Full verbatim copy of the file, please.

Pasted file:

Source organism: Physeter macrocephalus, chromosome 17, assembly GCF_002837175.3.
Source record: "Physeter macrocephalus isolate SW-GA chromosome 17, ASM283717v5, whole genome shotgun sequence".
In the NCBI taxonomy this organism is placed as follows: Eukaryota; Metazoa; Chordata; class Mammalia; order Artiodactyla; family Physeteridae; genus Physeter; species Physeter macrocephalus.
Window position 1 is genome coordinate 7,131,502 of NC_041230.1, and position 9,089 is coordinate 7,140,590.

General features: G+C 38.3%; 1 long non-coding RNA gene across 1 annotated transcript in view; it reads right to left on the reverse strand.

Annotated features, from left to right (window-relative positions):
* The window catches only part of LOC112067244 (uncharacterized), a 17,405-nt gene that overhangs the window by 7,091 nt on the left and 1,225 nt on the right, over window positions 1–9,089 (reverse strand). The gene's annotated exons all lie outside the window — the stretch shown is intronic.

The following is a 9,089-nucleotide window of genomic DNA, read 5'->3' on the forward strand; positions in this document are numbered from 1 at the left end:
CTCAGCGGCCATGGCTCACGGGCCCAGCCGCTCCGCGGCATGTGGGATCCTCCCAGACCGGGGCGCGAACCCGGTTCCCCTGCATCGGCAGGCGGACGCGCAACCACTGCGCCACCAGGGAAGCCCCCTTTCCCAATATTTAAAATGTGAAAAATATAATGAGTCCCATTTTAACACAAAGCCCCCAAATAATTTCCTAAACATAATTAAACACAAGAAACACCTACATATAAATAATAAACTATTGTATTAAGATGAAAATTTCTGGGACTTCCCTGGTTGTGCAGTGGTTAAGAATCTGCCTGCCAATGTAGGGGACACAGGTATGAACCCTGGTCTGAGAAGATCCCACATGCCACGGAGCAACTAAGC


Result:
Source organism: Physeter macrocephalus, chromosome 17, assembly GCF_002837175.3.
Source record: "Physeter macrocephalus isolate SW-GA chromosome 17, ASM283717v5, whole genome shotgun sequence".
In the NCBI taxonomy this organism is placed as follows: Eukaryota; Metazoa; Chordata; class Mammalia; order Artiodactyla; family Physeteridae; genus Physeter; species Physeter macrocephalus.
Window position 1 is genome coordinate 7,131,502 of NC_041230.1, and position 9,089 is coordinate 7,140,590.

General features: G+C 38.3%; 1 long non-coding RNA gene across 1 annotated transcript in view; it reads right to left on the reverse strand.

Annotated features, from left to right (window-relative positions):
* The window catches only part of LOC112067244 (uncharacterized), a 17,405-nt gene that overhangs the window by 7,091 nt on the left and 1,225 nt on the right, over window positions 1–9,089 (reverse strand). The gene's annotated exons all lie outside the window — the stretch shown is intronic.

The following is a 9,089-nucleotide window of genomic DNA, read 5'->3' on the forward strand; positions in this document are numbered from 1 at the left end:
CTCAGCGGCCATGGCTCACGGGCCCAGCCGCTCCGCGGCATGTGGGATCCTCCCAGACCGGGGCGCGAACCCGGTTCCCCTGCATCGGCAGGCGGACGCGCAACCACTGCGCCACCAGGGAAGCCCCCTTTCCCAATATTTAAAATGTGAAAAATATAATGAGTCCCATTTTAACACAAAGCCCCCAAATAATTTCCTAAACATAATTAAACACAAGAAACACCTACATATAAATAATAAACTATTGTATTAAGATGAAAATTTCTGGGACTTCCCTGGTTGTGCAGTGGTTAAGAATCTGCCTGCCAATGTAGGGGACACAGGTATGAACCCTGGTCTGAGAAGATCCCACATGCCACGGAGCAACTAAGC